Introducing security into a software development pipeline isn’t a new idea. But people often focus on the mechanics of a pipeline, rather than how the pipeline itself gets used. David Wiggs from Bain asked: are developers using the software development pipeline you’re providing, and are they getting what they need from it? Think of security tools and testing tools as _products_that developers use. So if your pipeline is a product – are your users (your developers) successful with it?

Three pillars for automation

The “pipeline as a service” model starts with a working repository. Next, you might introduce a “custom action” repository that defines where pipelines are sourcing steps from. Then you might have a repository for tools; an API wrapper, repository tool, or any tool-specific automation.

These first three pillars minimize the number of places where changes are made and tracked. When users suggest ways to improve your process, you can make those changes in one place instead of repeating them in multiple locations.

Invoking the workflow

This layout sets you up for the following steps:

  1. The pipeline workflow is triggered (think of this as a pipeline “executing'').The custom action repository is checked out.

  2. The action.yml file checks out a security tool-specific repository.

  3. Tool-specific scripts are executed. This way, feature requests or updates are made in one central place, and everyone consuming a custom action inherits the change.

Let’s look at this same pipeline architecture from the bottom up, starting with the security tool repository. This repository can contain scripts that define multiple functions. For example, you could call a PowerShell script that uses the Snyk API to see if a given repository is on the Snyk platform; if not, it imports that repository. At this point, a few scripts are being run and the rest of the architecture is allowing those scripts to be inherited for a given working repository.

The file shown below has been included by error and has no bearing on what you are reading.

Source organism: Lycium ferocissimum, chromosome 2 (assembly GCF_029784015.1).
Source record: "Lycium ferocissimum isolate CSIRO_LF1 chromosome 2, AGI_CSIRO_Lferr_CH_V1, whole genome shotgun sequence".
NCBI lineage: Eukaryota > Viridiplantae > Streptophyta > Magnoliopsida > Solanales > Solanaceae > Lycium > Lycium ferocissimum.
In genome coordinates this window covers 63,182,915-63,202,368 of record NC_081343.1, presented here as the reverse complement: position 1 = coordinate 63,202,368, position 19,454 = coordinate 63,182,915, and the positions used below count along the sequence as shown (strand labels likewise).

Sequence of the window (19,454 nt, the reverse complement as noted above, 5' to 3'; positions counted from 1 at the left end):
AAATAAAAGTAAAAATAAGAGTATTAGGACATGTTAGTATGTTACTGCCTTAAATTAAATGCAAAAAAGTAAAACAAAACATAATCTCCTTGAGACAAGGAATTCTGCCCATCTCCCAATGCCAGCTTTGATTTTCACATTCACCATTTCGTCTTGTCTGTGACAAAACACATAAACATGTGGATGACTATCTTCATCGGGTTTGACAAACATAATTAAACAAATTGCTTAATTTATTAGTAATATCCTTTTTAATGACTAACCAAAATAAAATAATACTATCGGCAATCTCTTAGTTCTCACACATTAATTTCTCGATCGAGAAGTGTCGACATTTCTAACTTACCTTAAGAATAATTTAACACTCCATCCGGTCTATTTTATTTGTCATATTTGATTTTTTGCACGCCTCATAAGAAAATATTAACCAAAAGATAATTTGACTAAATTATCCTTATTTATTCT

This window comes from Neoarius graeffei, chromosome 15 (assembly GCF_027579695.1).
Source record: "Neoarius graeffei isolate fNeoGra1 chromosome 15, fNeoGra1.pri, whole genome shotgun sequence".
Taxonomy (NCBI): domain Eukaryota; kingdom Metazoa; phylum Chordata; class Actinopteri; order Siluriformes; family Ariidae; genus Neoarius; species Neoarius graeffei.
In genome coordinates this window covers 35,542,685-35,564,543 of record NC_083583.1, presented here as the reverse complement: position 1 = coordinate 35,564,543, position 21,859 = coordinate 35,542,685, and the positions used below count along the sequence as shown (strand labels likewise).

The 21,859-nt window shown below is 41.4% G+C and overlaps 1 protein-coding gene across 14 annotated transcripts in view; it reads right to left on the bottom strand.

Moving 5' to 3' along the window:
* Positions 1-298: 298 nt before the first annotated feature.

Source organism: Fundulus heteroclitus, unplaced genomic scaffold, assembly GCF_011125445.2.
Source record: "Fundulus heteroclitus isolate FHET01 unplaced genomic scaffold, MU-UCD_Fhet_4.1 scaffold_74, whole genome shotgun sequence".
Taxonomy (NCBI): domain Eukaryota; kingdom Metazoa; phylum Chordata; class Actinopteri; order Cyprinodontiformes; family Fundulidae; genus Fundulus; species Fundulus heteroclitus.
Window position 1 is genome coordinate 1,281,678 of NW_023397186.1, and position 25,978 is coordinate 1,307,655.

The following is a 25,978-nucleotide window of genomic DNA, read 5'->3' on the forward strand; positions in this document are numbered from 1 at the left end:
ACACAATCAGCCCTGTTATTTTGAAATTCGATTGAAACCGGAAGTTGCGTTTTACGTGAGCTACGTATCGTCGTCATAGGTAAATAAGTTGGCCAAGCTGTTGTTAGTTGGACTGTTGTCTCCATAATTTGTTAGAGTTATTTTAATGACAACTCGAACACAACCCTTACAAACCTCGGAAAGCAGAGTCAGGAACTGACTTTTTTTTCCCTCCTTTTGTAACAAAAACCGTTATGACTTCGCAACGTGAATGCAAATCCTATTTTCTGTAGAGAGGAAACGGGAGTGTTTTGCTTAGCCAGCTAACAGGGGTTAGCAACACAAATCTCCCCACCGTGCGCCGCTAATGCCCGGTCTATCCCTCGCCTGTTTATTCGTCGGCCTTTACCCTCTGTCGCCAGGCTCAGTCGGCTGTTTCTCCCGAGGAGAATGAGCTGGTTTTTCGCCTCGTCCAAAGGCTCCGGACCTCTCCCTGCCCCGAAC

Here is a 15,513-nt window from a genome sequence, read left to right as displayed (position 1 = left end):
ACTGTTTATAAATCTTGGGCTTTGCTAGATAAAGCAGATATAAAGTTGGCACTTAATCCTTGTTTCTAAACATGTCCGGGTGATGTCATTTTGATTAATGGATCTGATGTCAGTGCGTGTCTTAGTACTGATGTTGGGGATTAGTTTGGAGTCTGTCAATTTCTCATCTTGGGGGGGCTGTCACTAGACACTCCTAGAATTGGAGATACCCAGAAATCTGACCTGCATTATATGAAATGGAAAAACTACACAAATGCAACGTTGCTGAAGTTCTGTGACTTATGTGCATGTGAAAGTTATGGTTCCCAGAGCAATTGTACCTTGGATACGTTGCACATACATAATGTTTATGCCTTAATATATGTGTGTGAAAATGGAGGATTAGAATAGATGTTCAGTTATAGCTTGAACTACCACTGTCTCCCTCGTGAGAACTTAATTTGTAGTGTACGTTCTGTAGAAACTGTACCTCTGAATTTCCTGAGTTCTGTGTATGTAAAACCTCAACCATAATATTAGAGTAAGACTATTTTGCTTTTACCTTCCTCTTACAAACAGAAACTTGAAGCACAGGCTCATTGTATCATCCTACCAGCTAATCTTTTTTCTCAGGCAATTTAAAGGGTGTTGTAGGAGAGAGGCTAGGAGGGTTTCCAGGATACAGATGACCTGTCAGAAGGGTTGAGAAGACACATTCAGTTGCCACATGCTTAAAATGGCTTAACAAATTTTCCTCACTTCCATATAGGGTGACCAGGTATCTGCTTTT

Now let’s go up one layer. The custom action repository checks out the security tools repository and executes a security-specific script. With composite actions, you can orchestrate multiple commands as a single step. This creates a layer of abstraction that simplifies the user experience but also lets you call multiple scripts and introduce dependencies.

This is happening inside the action.yml file, which lets you establish versions without necessarily having to introduce changes into multiple working repositories.

At the top layer, you allow a working repository to see the GitHub custom action. As the workflow at the working repository initializes, it checks out the custom actions repository and brings its contents into the runtime. You’ll do a nested checkout again, which lets you leverage the action.yml file and scripts that live in the tool repository – all in the runtime of the working repository.

"[Integrating security into the pipeline] is a great way to give that information back to the developers without having them necessarily leave their central home."

David Wiggs

Manager, Bain

From a user perspective, you’ve introduced multiple custom scripts, but in a “native” way. You’ve infused security, using Snyk tools, into the pipeline by using GitHub actions. If GitHub actions can integrate security tools into a pipeline, developers don’t have to leave their familiar working space (GitHub) to get security information around their development process. You’ve created a faster feedback loop “under the hood” without asking developers to make changes in multiple places.

Exploring automation for better workflows

Automation can provide efficiency across your organization. These presentations describe two examples of using automation to your advantage, but there are many more. Snyk’s platform provides many tools for incorporating automation into your workflows – and incorporating security standards seamlessly throughout your development process.